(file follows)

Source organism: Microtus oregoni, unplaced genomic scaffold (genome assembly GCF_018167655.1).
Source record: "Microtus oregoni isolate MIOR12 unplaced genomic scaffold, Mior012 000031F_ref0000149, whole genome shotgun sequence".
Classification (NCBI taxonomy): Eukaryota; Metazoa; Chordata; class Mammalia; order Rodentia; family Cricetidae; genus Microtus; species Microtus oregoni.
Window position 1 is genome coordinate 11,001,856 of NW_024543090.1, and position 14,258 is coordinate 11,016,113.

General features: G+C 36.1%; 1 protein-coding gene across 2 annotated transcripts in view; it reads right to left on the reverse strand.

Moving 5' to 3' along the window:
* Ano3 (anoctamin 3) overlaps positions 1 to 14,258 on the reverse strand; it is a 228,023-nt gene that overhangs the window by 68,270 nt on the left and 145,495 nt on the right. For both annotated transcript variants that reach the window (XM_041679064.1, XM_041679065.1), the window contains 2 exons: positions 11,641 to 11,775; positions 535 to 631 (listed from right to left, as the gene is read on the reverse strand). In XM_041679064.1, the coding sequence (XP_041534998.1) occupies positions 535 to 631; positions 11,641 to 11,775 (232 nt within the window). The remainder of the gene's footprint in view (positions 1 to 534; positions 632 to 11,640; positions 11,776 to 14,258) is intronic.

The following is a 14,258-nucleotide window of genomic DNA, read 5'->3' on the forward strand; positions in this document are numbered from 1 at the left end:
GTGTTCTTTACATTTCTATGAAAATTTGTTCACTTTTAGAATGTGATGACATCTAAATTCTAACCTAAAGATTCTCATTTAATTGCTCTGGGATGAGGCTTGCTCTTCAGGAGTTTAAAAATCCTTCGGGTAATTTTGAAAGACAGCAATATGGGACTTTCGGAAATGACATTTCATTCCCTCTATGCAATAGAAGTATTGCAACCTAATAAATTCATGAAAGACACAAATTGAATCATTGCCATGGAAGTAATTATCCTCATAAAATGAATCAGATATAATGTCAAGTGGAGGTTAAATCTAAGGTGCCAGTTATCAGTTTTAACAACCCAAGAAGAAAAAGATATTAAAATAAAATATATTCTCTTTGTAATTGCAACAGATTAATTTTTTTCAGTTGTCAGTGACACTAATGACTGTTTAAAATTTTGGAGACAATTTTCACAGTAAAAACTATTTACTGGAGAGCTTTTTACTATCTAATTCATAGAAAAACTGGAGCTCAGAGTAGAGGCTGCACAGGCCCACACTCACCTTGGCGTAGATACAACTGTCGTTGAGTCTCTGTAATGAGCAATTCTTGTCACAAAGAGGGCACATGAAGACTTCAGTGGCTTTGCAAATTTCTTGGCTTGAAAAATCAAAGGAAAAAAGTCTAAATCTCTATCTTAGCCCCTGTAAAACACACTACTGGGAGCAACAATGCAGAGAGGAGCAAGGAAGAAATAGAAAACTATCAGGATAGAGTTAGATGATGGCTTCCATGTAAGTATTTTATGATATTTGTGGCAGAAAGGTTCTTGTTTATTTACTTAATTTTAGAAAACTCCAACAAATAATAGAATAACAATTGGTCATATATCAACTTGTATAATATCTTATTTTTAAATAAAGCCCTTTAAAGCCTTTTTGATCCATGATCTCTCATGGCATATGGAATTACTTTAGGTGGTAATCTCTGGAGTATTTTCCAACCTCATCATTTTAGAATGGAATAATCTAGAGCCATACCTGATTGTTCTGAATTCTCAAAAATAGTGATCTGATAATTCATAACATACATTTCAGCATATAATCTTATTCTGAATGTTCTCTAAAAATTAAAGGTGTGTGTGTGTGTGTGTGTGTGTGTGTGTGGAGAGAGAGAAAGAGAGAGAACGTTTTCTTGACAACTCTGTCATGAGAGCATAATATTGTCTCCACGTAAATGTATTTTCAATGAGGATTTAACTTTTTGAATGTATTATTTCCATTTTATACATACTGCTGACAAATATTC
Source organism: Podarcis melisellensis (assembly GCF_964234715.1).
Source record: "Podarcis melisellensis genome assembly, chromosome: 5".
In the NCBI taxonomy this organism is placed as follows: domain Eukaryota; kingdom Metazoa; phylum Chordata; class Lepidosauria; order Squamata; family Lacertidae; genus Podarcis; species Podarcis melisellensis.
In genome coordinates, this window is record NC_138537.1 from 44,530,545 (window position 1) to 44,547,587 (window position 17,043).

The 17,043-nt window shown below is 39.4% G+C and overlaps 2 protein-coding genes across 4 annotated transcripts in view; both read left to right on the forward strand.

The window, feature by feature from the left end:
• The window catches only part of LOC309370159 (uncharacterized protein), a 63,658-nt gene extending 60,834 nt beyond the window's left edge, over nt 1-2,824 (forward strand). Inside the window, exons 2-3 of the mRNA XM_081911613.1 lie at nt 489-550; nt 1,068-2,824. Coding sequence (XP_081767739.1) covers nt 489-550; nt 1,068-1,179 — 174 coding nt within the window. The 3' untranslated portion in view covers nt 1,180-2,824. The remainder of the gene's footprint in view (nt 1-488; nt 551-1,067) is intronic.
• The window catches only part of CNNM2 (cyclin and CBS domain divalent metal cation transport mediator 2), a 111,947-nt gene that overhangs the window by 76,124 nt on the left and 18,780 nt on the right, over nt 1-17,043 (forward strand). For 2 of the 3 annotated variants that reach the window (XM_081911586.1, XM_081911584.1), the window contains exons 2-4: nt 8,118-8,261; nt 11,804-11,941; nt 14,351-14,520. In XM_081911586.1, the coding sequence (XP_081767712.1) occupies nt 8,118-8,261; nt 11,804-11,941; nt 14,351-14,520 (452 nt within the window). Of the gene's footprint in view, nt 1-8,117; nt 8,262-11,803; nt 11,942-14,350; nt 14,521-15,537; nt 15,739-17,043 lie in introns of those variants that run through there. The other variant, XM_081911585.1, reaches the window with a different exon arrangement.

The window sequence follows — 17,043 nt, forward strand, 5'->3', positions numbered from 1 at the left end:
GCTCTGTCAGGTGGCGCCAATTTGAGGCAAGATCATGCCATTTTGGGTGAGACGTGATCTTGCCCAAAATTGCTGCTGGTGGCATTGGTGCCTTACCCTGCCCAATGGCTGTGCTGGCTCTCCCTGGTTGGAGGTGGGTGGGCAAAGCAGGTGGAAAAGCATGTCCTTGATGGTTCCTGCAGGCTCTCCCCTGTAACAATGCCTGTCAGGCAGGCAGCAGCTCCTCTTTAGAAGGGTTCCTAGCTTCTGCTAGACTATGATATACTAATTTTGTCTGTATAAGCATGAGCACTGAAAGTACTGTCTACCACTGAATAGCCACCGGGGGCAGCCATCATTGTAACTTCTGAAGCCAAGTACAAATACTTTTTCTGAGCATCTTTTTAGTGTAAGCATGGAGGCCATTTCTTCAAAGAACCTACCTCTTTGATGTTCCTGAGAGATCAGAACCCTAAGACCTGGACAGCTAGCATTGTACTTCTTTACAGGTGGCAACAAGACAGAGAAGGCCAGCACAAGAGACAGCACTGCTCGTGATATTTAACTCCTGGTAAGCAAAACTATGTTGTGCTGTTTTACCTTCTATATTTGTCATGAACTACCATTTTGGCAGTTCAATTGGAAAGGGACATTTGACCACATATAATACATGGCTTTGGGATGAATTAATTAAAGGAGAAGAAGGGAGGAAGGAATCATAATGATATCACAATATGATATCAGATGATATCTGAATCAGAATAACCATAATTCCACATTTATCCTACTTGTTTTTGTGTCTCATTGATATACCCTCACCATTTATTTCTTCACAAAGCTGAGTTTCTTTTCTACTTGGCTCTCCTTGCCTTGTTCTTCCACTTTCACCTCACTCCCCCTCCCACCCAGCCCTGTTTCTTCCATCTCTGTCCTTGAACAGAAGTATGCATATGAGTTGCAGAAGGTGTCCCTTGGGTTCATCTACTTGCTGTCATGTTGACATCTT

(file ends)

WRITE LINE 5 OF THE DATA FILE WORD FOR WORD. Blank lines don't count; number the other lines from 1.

General features: G+C 36.1%; 1 protein-coding gene across 2 annotated transcripts in view; it reads right to left on the reverse strand.